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How does the CFTC protect participants from fraud and abuse?

The CFTC assists participants in trading futures by providing educational resources, protecting futures traders, and investigating complaints from traders on fraudulent acts.

What does the CFTC recommend I do to limit my exposure to fraud?

The CFTC recommends that you be wary of any company that purports to offer extremely high profits with little risk, firms that offer to pool your money with other people's money to trade in commodities, and, in general, firms that promise easy profits from trading metals, currencies, petroleum, or agricultural products; any unsolicited phone calls from trading companies; any firm asking you to send cash immediately; and any company asking for your bank information so that funds may be wired in or out of the accounts. You should never invest in futures contracts without first seeking expert outside advice, and investigating the firm you are considering using.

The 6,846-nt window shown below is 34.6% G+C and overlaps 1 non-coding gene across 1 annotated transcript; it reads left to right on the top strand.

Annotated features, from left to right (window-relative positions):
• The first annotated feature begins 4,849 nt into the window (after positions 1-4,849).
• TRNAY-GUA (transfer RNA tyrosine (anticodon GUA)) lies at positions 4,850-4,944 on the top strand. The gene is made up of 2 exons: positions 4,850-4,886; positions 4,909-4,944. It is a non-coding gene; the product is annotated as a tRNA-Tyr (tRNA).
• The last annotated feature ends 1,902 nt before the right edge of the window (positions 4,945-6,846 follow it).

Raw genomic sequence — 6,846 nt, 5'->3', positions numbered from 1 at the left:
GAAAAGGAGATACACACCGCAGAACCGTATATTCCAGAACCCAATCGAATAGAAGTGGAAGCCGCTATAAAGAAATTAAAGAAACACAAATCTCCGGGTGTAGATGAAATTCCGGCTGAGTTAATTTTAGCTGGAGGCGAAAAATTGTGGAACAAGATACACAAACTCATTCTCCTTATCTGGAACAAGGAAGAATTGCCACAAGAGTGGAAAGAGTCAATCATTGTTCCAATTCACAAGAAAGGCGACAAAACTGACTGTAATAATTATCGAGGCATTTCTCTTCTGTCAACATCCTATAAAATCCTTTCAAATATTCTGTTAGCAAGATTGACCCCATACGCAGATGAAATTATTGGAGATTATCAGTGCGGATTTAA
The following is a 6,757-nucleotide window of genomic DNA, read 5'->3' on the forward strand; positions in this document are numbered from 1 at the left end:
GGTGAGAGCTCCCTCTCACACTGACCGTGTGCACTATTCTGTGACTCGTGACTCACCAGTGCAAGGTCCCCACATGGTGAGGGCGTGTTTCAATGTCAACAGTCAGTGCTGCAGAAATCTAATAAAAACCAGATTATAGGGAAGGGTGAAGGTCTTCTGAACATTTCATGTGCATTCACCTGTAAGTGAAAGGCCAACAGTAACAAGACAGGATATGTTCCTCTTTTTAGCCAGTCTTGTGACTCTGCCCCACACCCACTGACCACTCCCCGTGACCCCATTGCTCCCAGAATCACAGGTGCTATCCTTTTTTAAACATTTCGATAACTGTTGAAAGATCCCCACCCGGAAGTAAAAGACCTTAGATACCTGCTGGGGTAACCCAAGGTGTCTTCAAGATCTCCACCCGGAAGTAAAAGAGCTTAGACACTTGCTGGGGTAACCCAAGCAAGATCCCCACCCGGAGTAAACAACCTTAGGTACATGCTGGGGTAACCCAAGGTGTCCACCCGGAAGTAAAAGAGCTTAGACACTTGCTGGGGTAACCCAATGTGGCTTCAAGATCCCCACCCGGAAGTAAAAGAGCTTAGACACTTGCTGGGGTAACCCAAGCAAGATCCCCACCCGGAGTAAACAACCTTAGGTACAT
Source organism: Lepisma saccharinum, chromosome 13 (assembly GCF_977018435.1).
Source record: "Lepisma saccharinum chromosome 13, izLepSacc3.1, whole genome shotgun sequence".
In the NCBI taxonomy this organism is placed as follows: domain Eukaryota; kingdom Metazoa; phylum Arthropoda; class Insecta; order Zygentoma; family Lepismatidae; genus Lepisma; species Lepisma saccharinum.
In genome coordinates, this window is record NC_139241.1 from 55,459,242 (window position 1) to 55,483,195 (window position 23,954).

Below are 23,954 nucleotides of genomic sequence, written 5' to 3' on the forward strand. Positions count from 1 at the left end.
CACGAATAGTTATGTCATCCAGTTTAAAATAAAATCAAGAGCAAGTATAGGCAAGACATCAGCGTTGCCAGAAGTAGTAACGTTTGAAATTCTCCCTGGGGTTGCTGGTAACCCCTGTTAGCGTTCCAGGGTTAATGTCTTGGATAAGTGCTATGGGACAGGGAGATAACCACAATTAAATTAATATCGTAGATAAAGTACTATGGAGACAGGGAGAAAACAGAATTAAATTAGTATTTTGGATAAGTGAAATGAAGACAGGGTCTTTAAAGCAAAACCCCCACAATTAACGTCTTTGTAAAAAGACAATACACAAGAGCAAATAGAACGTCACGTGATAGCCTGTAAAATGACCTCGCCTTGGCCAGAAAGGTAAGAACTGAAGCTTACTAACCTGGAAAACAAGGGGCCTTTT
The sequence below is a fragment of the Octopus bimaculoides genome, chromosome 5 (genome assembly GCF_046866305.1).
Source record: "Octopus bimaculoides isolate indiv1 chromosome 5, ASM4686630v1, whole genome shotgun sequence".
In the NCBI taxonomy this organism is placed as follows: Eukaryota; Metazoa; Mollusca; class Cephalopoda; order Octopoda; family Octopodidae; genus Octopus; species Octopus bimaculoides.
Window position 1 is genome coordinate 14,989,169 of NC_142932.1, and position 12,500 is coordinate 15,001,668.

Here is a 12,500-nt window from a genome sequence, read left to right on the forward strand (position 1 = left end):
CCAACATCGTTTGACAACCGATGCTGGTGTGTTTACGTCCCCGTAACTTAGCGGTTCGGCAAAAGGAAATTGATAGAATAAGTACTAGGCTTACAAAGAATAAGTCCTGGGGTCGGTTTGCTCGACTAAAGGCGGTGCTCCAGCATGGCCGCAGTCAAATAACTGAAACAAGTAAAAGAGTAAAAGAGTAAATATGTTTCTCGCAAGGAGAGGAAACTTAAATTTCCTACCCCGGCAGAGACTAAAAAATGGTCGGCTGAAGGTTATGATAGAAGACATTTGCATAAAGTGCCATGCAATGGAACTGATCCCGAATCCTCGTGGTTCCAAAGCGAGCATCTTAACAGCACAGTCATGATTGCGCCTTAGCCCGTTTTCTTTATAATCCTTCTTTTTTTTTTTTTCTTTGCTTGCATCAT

How may I investigate if a firm is legitimate and properly licensed to trade in futures?

You may investigate the legitimacy of potential trading firms by contacting the National Futures Association, checking out the disciplinary history with the CFTC, or contacting your state's securities commissioner or attorney general's office, among many other sources for information about fraud and abuse.

What are some basic principles that the CFTC recommends I follow when I am beginning to invest in commodities and futures?

The CFTC recommends that you follow a few basic principles before you begin trading in commodities and futures: the money you choose to invest is considered "risk capital," meaning you should be able to lose all of it without a detrimental effect on your total portfolio; you should investigate all the risk disclosure documents of the firm, and you should decide whether you will depend upon the advice of a broker or make your own decisions on trading activity. Additionally, the CFTC recommends you fully understand any financial obligations inherent with your trades in commodity futures and option contracts, that you fully understand sources of fraud and abuse exist within the firms that you may encounter (and that they may attempt to steal money from unsuspecting investors and traders), and that you should contact the CFTC if you have any problem or additional questions.

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